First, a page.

Osborne set to implement Budget surplus law

Osborne set to implement Budget surplus law

The Chancellor of the Exchequer is expected to try to prevent future governments from overspending by maintaining a surplus when the economy is growing…

During his annual Mansion House speech today, Chancellor George Osborne will outline his plans to prevent future governments from overspending. The proposed changes were first brought to light in January.

According to the figures, the national debt has doubled since the financial crisis. Osborne’s proposal would make it illegal for any future government to spend more than they receive in tax revenue when the economy is growing.

During his speech, he is expected to say: “With our national debt unsustainably high, and with the uncertainty about what the world economy will throw at us in the coming years, we must now fix the roof while the sun is shining.”

Policing the rules will be the Office for Budget Responsibility (OBR), an independent watchdog. The organisation will be given the power to decide when the government can spend more than it is collecting in revenue.

The chancellor would have the ability to override the budget surplus in the event the economy runs into severe problems. However, what constitutes a severe problem has not yet been clarified, but is expected to be outlined in the July budget.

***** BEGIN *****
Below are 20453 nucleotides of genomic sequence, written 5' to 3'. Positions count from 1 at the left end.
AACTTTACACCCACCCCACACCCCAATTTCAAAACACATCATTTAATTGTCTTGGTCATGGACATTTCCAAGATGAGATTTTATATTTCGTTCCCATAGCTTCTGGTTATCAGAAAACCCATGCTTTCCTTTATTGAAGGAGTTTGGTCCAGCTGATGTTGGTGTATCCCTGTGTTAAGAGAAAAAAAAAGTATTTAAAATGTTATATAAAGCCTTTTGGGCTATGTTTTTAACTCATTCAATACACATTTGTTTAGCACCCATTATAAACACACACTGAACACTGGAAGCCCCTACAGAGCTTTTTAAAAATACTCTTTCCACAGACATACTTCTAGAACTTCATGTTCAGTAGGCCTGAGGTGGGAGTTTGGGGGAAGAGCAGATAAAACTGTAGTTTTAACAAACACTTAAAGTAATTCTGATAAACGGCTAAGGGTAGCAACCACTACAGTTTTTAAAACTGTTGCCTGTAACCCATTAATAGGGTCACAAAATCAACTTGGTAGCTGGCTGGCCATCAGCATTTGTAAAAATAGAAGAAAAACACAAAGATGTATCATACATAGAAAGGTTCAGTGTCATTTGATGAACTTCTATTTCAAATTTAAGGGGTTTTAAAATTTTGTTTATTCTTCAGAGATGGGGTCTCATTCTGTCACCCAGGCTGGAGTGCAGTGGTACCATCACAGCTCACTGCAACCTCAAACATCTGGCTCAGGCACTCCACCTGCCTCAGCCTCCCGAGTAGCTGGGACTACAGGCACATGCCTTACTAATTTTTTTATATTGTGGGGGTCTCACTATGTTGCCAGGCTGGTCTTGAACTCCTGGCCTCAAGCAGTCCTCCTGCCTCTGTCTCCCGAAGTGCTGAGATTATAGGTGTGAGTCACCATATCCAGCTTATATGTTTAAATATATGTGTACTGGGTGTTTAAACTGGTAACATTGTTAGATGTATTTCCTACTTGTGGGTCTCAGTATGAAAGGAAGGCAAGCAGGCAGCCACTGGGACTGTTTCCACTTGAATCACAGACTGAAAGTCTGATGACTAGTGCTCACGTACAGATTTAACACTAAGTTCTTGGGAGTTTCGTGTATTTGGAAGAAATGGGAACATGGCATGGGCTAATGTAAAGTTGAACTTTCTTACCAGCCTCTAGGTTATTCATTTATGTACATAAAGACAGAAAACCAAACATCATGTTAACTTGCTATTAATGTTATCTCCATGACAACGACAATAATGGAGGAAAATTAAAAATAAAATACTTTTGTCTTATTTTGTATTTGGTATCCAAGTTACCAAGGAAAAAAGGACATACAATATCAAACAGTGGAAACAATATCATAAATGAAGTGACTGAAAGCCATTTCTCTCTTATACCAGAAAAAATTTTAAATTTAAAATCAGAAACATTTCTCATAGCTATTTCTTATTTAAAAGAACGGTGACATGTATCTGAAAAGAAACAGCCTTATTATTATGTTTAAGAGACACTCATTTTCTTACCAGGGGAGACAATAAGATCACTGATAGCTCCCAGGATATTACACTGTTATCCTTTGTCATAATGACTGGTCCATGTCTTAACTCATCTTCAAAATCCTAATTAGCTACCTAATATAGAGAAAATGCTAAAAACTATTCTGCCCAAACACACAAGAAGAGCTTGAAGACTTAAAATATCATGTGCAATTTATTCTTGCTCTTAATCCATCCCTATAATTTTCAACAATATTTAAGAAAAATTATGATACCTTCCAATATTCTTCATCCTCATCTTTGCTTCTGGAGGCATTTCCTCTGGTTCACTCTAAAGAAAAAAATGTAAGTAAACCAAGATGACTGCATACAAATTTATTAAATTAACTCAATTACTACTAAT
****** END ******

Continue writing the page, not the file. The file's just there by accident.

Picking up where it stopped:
The economy was a major issue during the General Election. Labour’s inability to tackle the topic, in particular to address the overspending of the previous Labour government, was said to be one of the major reasons behind the party’s downfall in May.

Since 2010, the Conservatives have worked tirelessly to balance the budget, with the aim of getting rid of the deficit by 2017-18. In a bid to meet this target, the government has cut back on what it deems as waste by reducing public sector budgets and cutting unnecessary staff. Their first month in power as a majority government saw Osborne call for Whitehall departments to find additional savings before his emergency budget in July.

Osborne is expected to argue that governments should not spend more than they bring in if the country is doing well. He will say: “In normal times, governments of the left as well as the right should run a budget surplus to bear down on debt and prepare for an uncertain future.”

Osborne will also announce the reinstatement of a committee set up in the aftermath of the Napoleonic wars to repair the economy. The Committee of the Commissioners for the Reduction of the National Debt last met 150 years. It will include the chancellor, as well as the governor and deputy governors of the Bank of England.

The group, sources at the Treasury said, will have a ceremonial function, but it is supposed to show the determination of the chancellor to bring down national debt. This has more than doubled to 80 per cent of GDP since the economy fell into recession seven years ago.


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